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February 1992

Late Infectious Endophthalmitis From Exposed Glaucoma Setons

Author Affiliations

New York, NY

Arch Ophthalmol. 1992;110(2):174-175. doi:10.1001/archopht.1992.01080140024014

Seton implantation has become increasingly useful in the surgical management of glaucoma.1 Complications of this surgery include those common to any filtration surgery, such as cataract, choroidal effusion or hemorrhage, early or late endophthalmitis, retinal detachment, or Tenon cyst and others unique to the presence of an implanted foreign body, such as extrusion or late erosion through the overlying sclera and/or conjunctiva and Tenon's fascia.1 A single case of early postoperative endophthalmitis has also been reported.2 We treated two patients for late endophthalmitis following external erosion of the implant through the conjunctiva. To our knowledge, this complication has not been previously reported.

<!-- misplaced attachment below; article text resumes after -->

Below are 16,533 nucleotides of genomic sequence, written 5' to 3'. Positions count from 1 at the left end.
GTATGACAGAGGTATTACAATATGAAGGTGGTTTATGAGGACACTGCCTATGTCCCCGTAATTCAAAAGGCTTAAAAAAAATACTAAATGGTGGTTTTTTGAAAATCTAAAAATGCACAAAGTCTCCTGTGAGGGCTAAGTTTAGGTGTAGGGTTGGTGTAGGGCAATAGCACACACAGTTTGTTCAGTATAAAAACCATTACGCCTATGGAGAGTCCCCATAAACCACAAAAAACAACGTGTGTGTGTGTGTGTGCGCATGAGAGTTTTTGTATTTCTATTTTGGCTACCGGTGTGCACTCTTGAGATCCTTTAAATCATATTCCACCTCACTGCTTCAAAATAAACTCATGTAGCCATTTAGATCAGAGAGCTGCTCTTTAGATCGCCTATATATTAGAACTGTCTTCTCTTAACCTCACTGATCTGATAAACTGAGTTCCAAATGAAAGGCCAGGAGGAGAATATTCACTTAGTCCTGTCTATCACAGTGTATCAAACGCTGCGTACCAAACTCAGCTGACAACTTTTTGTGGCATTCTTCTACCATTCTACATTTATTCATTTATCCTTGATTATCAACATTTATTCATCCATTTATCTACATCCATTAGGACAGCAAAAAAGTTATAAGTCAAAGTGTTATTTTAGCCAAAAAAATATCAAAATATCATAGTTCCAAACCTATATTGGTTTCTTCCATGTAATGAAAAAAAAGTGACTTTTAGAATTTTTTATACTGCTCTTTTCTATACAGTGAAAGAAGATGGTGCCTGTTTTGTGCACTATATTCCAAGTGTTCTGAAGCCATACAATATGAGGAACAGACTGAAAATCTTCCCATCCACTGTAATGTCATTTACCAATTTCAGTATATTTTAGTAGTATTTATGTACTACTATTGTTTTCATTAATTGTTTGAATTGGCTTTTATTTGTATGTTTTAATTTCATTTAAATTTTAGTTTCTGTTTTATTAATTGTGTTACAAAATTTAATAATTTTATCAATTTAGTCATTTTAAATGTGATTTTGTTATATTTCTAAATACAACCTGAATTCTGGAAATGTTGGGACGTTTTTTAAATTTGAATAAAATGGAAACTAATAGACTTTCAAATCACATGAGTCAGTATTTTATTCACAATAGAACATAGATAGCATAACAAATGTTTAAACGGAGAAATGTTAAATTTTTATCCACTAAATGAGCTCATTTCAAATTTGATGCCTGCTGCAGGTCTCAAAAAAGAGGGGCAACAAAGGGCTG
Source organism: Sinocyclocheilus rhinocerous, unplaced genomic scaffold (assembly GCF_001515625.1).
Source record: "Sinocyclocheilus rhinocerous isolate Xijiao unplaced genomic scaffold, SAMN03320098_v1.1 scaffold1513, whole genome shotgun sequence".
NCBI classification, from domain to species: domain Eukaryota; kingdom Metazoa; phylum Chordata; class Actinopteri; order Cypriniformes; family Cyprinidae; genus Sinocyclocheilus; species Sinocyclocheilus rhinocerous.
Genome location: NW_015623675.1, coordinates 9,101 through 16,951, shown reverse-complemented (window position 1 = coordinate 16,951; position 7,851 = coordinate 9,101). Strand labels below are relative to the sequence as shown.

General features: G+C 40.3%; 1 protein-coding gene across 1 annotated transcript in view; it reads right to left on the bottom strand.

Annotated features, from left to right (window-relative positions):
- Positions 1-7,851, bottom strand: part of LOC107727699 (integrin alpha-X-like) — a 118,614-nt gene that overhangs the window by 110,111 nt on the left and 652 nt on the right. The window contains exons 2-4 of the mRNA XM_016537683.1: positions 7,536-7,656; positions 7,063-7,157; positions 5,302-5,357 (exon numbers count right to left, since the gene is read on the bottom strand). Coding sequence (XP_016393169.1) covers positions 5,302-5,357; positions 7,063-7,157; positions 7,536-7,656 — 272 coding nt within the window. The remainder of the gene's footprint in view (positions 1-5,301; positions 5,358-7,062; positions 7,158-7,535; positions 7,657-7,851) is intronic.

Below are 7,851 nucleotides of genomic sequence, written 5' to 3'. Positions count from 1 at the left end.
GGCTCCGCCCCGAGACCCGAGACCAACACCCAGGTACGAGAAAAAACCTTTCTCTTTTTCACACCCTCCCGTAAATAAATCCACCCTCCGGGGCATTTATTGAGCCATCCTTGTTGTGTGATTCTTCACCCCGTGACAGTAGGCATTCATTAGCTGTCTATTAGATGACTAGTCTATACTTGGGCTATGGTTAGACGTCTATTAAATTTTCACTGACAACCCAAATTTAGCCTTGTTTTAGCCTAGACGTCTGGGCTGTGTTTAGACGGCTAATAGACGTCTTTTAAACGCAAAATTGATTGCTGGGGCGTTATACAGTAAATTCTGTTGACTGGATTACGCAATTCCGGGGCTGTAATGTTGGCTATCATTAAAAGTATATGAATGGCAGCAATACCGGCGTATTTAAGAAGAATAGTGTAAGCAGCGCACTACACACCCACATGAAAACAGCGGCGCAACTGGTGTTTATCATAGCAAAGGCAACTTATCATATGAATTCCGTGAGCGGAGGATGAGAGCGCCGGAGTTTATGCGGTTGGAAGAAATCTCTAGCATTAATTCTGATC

Report of Cases. 

—Case 1.  —A 65-year-old woman with neovascular glaucoma following an ischemic central retinal vein occlusion underwent implantation of a shorttailed Krupin-Denver valve beneath a partial-thickness scleral flap in her right eye in 1984. Preoperative visual acuity was hand motions. During the

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